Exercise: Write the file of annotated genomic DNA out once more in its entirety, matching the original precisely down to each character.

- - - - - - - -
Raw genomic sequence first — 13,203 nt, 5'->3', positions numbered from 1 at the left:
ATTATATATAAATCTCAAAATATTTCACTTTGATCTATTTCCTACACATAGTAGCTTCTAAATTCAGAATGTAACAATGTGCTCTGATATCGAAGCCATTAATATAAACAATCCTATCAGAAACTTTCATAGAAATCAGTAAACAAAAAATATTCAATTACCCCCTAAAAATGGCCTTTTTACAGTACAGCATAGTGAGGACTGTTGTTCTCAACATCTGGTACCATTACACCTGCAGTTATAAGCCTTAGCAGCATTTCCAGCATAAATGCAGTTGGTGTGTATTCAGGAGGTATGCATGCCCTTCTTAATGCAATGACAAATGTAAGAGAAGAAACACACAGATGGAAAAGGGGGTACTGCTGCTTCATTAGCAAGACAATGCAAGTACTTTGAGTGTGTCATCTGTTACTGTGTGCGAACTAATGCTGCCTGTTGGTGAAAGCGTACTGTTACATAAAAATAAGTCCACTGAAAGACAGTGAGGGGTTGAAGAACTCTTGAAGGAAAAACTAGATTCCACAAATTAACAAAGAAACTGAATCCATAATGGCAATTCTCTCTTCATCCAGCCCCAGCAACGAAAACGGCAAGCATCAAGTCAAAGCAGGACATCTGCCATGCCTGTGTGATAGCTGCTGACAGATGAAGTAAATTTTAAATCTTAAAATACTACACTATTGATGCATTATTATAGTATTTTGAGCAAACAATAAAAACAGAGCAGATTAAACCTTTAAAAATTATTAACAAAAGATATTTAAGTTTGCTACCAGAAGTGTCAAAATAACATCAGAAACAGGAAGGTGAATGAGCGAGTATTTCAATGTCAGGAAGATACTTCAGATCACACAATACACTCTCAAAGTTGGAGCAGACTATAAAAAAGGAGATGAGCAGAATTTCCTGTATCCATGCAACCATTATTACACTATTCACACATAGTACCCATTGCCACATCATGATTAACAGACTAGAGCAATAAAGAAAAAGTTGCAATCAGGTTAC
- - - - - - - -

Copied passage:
Raw genomic sequence first — 13,203 nt, 5'->3', positions numbered from 1 at the left:
ATTATATATAAATCTCAAAATATTTCACTTTGATCTATTTCCTACACATAGTAGCTTCTAAATTCAGAATGTAACAATGTGCTCTGATATCGAAGCCATTAATATAAACAATCCTATCAGAAACTTTCATAGAAATCAGTAAACAAAAAATATTCAATTACCCCCTAAAAATGGCCTTTTTACAGTACAGCATAGTGAGGACTGTTGTTCTCAACATCTGGTACCATTACACCTGCAGTTATAAGCCTTAGCAGCATTTCCAGCATAAATGCAGTTGGTGTGTATTCAGGAGGTATGCATGCCCTTCTTAATGCAATGACAAATGTAAGAGAAGAAACACACAGATGGAAAAGGGGGTACTGCTGCTTCATTAGCAAGACAATGCAAGTACTTTGAGTGTGTCATCTGTTACTGTGTGCGAACTAATGCTGCCTGTTGGTGAAAGCGTACTGTTACATAAAAATAAGTCCACTGAAAGACAGTGAGGGGTTGAAGAACTCTTGAAGGAAAAACTAGATTCCACAAATTAACAAAGAAACTGAATCCATAATGGCAATTCTCTCTTCATCCAGCCCCAGCAACGAAAACGGCAAGCATCAAGTCAAAGCAGGACATCTGCCATGCCTGTGTGATAGCTGCTGACAGATGAAGTAAATTTTAAATCTTAAAATACTACACTATTGATGCATTATTATAGTATTTTGAGCAAACAATAAAAACAGAGCAGATTAAACCTTTAAAAATTATTAACAAAAGATATTTAAGTTTGCTACCAGAAGTGTCAAAATAACATCAGAAACAGGAAGGTGAATGAGCGAGTATTTCAATGTCAGGAAGATACTTCAGATCACACAATACACTCTCAAAGTTGGAGCAGACTATAAAAAAGGAGATGAGCAGAATTTCCTGTATCCATGCAACCATTATTACACTATTCACACATAGTACCCATTGCCACATCATGATTAACAGACTAGAGCAATAAAGAAAAAGTTGCAATCAGGTTAC